PURPOSE: In studies conducted in several different populations, the M235T substitution in the angiotensinogen (AGT) locus has been associated with hypertension. METHODS: A case-control study was initiated in an attempt to replicate this finding. Persons with hypertension, age- and sex-matched normotensive controls, and randomly sampled individuals were probands from the Family Heart Study of the National Heart, Lung, and Blood Institute. Subjects were recruited from the Atherosclerosis Risk in Communities study (ARIC) in North Carolina and Minneapolis, MN, and from the Framingham Heart Study in Massachusetts. Genotypes were determined for the M235T substitution in the AGT locus and for the insertion/deletion polymorphism in the angiotensin-converting enzyme (ACE) locus. Simple association tests as well as logistic regression analyses were performed. RESULTS: The association of AGT-T235 with hypertension was replicated in the Framingham sample (odds ratio, 1.60; 95% confidence interval, 1.11-2.30), but not in the ARIC white or black subjects. However, logistic regression analysis suggested a significant association of AGT with hypertension in both the ARIC, white and Framingham samples when the effects of body mass index, triglycerides, and the presence of significant coronary heart disease were controlled. These analyses further suggested that, in the ARIC data, the relationship with the AGT locus is stronger in women than men and that there may be interaction (epistasis) between homozygotes for T235 and ACE-DD in the Framingham data. While the small sample size precluded logistic regression analysis, the frequency of the T235 allele in the black random sample was much higher than in the comparable white sample. CONCLUSIONS: These results are compatible with the presence of a genetic risk factor for hypertension in or near the angiotensinogen locus.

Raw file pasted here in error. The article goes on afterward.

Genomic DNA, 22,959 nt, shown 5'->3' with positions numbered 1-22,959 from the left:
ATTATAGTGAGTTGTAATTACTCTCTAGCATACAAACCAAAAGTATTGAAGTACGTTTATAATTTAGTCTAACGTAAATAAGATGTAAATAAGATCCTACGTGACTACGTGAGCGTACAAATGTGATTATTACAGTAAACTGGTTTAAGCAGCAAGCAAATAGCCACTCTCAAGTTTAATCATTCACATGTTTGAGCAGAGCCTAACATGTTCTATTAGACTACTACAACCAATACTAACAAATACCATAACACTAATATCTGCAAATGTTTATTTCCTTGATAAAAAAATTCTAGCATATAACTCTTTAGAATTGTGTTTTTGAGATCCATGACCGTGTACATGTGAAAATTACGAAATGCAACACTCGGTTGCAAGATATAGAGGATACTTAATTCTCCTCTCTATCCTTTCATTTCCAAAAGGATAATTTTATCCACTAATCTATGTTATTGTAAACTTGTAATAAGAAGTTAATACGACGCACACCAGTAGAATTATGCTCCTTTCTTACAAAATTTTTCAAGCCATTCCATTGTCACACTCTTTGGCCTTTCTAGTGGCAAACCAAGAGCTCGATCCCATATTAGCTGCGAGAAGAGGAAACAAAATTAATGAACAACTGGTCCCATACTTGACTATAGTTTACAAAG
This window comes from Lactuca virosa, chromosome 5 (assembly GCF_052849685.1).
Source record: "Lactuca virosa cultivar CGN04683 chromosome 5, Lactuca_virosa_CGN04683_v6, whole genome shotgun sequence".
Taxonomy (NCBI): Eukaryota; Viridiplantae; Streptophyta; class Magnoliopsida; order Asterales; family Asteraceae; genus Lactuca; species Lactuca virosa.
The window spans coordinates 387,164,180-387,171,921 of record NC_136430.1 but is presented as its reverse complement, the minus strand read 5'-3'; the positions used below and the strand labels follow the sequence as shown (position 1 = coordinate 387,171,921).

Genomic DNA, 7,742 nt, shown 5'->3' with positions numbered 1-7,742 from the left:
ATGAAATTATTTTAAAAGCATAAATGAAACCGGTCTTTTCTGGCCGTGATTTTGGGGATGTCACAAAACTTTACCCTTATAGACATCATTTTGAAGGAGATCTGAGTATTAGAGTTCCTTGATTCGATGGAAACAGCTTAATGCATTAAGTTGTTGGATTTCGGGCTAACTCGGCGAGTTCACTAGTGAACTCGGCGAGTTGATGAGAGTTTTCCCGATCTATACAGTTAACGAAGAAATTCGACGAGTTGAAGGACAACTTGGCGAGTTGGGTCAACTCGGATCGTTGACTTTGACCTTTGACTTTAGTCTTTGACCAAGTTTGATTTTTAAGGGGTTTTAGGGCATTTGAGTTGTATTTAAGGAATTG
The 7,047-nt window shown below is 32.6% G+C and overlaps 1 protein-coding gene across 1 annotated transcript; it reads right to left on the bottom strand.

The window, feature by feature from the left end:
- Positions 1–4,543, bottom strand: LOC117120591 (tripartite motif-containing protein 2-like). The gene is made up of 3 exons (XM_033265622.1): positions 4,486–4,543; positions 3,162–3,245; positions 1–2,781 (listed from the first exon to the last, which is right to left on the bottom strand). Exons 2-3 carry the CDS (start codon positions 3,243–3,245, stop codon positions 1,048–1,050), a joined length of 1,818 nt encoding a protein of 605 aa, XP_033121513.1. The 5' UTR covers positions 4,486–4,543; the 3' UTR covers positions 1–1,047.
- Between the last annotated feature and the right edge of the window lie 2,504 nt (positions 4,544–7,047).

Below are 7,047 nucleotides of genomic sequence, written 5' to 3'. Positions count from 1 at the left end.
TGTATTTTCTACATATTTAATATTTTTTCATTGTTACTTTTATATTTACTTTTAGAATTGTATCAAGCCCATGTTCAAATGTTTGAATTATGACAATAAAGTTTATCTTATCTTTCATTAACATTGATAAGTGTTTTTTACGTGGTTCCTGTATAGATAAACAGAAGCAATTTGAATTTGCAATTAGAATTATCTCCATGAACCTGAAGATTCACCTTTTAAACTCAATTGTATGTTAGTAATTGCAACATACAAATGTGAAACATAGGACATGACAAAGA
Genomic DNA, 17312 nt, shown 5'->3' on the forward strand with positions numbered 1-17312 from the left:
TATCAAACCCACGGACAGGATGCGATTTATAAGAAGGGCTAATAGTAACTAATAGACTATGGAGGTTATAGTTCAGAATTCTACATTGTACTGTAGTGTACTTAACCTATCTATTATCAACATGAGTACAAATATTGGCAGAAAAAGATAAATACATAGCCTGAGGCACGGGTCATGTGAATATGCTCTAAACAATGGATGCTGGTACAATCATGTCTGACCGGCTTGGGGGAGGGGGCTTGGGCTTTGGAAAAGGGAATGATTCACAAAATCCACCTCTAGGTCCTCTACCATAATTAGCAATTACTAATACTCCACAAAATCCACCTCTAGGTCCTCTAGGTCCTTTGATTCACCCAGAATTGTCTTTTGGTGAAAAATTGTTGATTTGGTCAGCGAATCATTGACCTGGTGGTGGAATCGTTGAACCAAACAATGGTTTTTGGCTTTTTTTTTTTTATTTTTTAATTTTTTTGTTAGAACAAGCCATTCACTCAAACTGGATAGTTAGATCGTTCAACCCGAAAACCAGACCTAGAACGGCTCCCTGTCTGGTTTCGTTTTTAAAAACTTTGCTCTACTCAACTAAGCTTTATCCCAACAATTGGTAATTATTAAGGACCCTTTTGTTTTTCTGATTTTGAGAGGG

|Original language||English (US)|
|Number of pages||9|
|Journal||Annals of epidemiology|
|State||Published - Jan 1997|
- angiotensin-converting enzyme
- case-control study